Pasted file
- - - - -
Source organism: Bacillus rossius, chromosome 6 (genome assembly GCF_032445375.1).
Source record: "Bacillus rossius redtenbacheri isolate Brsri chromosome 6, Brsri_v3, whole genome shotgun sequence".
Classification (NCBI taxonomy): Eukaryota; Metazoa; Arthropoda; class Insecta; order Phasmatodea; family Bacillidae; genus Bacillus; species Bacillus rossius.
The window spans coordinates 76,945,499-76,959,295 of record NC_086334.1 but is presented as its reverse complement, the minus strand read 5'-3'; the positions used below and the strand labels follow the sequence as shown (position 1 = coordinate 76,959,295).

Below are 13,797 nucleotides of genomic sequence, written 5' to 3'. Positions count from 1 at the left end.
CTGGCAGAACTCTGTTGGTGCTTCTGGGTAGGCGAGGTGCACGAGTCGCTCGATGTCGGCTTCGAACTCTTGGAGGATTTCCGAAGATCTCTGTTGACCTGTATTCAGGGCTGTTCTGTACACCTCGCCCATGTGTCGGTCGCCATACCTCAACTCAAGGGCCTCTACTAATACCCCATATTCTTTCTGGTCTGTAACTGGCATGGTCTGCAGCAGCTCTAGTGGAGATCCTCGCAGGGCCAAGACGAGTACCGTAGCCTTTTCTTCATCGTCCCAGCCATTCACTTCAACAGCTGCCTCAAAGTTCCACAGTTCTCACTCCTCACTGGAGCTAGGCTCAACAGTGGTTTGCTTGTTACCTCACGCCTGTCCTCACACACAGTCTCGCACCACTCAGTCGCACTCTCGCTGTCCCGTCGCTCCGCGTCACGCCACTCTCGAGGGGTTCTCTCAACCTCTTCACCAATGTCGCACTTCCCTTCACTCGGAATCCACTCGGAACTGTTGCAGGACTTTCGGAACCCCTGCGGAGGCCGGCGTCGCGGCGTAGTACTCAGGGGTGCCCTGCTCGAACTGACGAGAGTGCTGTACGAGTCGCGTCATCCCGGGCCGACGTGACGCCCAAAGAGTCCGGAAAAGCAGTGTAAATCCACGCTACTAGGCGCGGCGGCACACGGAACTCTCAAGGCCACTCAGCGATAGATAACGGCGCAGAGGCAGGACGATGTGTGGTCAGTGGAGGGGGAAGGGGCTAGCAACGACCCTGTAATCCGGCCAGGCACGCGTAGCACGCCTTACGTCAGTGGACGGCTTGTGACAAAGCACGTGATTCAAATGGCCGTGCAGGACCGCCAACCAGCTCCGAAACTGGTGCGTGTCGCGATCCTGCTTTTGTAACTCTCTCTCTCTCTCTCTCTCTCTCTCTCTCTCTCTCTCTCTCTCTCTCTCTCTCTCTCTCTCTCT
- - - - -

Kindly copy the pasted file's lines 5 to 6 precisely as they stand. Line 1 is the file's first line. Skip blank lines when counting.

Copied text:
Below are 13,797 nucleotides of genomic sequence, written 5' to 3'. Positions count from 1 at the left end.
CTGGCAGAACTCTGTTGGTGCTTCTGGGTAGGCGAGGTGCACGAGTCGCTCGATGTCGGCTTCGAACTCTTGGAGGATTTCCGAAGATCTCTGTTGACCTGTATTCAGGGCTGTTCTGTACACCTCGCCCATGTGTCGGTCGCCATACCTCAACTCAAGGGCCTCTACTAATACCCCATATTCTTTCTGGTCTGTAACTGGCATGGTCTGCAGCAGCTCTAGTGGAGATCCTCGCAGGGCCAAGACGAGTACCGTAGCCTTTTCTTCATCGTCCCAGCCATTCACTTCAACAGCTGCCTCAAAGTTCCACAGTTCTCACTCCTCACTGGAGCTAGGCTCAACAGTGGTTTGCTTGTTACCTCACGCCTGTCCTCACACACAGTCTCGCACCACTCAGTCGCACTCTCGCTGTCCCGTCGCTCCGCGTCACGCCACTCTCGAGGGGTTCTCTCAACCTCTTCACCAATGTCGCACTTCCCTTCACTCGGAATCCACTCGGAACTGTTGCAGGACTTTCGGAACCCCTGCGGAGGCCGGCGTCGCGGCGTAGTACTCAGGGGTGCCCTGCTCGAACTGACGAGAGTGCTGTACGAGTCGCGTCATCCCGGGCCGACGTGACGCCCAAAGAGTCCGGAAAAGCAGTGTAAATCCACGCTACTAGGCGCGGCGGCACACGGAACTCTCAAGGCCACTCAGCGATAGATAACGGCGCAGAGGCAGGACGATGTGTGGTCAGTGGAGGGGGAAGGGGCTAGCAACGACCCTGTAATCCGGCCAGGCACGCGTAGCACGCCTTACGTCAGTGGACGGCTTGTGACAAAGCACGTGATTCAAATGGCCGTGCAGGACCGCCAACCAGCTCCGAAACTGGTGCGTGTCGCGATCCTGCTTTTGTAACTCTCTCTCTCTCTCTCTCTCTCTCTCTCTCTCTCTCTCTCTCTCTCTCTCTCTCTCTCTCTCTCT